Special Education Advocacy for Incarcerated Youth

Emerging Leader Fellow: Ashley Sawyer, 2014-2016

The Problem:

Close to 70 percent of youth involved in the juvenile justice system have a special education need. However, incarcerated youth in Pennsylvania are routinely denied the educational services to which they are legally entitled. While federal legislation currently exists to address these issues (the Individuals with Disabilities in Education Act or IDEA), many juvenile justice facilities lack awareness of the law and its implications.

The Approach:

Ashley spent the first year of her fellowship with the Education Law Center developing and providing training for staff from facilities across the state; educating families and communities; and meeting with public defenders and state education and human service agencies to advocate for policy improvements.

Through this work, Ashley determined that effectively meeting the special education needs of incarcerated juveniles would require: ensuring facilities are aware of their legal obligations to provide special education services to the youth in their care; informing juvenile defenders about their role in helping their clients get the education they need; putting mandatory standards in place for the monitoring and oversight of education offered in juvenile facilities; and further raising awareness of the powerful role families and communities can play in advocating for youth in placement facilities.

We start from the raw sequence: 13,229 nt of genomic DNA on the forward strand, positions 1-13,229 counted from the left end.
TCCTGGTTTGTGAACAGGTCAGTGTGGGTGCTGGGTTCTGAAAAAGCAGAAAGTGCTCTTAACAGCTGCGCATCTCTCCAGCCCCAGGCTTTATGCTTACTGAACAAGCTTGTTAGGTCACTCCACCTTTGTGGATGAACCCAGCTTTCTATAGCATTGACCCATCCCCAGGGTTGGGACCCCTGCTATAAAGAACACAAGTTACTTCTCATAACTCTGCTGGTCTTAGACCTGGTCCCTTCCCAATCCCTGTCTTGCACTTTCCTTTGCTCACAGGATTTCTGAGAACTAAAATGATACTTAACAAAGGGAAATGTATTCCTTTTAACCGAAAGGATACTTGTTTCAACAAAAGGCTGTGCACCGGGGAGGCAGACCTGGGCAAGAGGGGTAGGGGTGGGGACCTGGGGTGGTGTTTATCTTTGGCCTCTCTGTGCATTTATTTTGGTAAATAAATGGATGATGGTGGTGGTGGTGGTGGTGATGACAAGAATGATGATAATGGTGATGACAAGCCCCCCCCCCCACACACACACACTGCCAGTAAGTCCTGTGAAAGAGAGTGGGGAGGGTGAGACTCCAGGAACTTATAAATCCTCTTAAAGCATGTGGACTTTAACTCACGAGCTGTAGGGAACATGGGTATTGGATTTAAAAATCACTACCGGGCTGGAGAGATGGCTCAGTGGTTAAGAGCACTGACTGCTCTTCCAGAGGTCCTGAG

Next Steps:

Ashley is continuing her fellowship for an additional year (into 2016) to further advance these issues. Specifically, she is: collaborating with Philadelphia DHS Juvenile Justice Services to develop a set of education related requirements to be incorporated into contracts with juvenile justice facilities; creating a parent/caregiver guide that outlines what education-related questions should be raised during adjudication hearings and what legal protections are available for youth with special education needs in juvenile justice facilities; developing detailed policy recommendations for the State Board of Education regarding what amendments need to be made to the private academic school regulations that govern Pennsylvania’s 118 private delinquency facilities; and developing in-depth, evidence-informed recommendations for Juvenile Probation, the Juvenile Court Judges Commission (JCJC) and the courts regarding the most appropriate placement of children based on their educational needs.